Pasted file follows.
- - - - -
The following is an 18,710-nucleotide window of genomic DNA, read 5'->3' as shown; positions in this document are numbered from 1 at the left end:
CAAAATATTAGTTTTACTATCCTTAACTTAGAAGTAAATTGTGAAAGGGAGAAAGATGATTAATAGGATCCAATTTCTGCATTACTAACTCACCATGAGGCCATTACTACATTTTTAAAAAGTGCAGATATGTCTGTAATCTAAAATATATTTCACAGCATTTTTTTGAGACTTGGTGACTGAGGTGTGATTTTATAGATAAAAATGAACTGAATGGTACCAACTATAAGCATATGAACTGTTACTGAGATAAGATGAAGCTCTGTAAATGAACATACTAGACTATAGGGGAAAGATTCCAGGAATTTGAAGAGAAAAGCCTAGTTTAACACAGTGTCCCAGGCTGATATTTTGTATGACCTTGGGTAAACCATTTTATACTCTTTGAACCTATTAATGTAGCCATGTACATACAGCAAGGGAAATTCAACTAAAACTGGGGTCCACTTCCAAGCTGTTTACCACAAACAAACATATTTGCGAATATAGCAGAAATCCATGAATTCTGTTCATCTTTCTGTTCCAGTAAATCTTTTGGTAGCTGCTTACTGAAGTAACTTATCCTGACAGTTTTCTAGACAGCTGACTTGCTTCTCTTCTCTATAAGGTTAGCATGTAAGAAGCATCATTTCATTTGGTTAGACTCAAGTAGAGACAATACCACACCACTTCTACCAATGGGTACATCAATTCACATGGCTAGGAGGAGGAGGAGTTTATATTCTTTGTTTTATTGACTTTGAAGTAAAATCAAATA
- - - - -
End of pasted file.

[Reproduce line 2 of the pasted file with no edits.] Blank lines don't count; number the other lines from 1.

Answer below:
CAAAATATTAGTTTTACTATCCTTAACTTAGAAGTAAATTGTGAAAGGGAGAAAGATGATTAATAGGATCCAATTTCTGCATTACTAACTCACCATGAGGCCATTACTACATTTTTAAAAAGTGCAGATATGTCTGTAATCTAAAATATATTTCACAGCATTTTTTTGAGACTTGGTGACTGAGGTGTGATTTTATAGATAAAAATGAACTGAATGGTACCAACTATAAGCATATGAACTGTTACTGAGATAAGATGAAGCTCTGTAAATGAACATACTAGACTATAGGGGAAAGATTCCAGGAATTTGAAGAGAAAAGCCTAGTTTAACACAGTGTCCCAGGCTGATATTTTGTATGACCTTGGGTAAACCATTTTATACTCTTTGAACCTATTAATGTAGCCATGTACATACAGCAAGGGAAATTCAACTAAAACTGGGGTCCACTTCCAAGCTGTTTACCACAAACAAACATATTTGCGAATATAGCAGAAATCCATGAATTCTGTTCATCTTTCTGTTCCAGTAAATCTTTTGGTAGCTGCTTACTGAAGTAACTTATCCTGACAGTTTTCTAGACAGCTGACTTGCTTCTCTTCTCTATAAGGTTAGCATGTAAGAAGCATCATTTCATTTGGTTAGACTCAAGTAGAGACAATACCACACCACTTCTACCAATGGGTACATCAATTCACATGGCTAGGAGGAGGAGGAGTTTATATTCTTTGTTTTATTGACTTTGAAGTAAAATCAAATA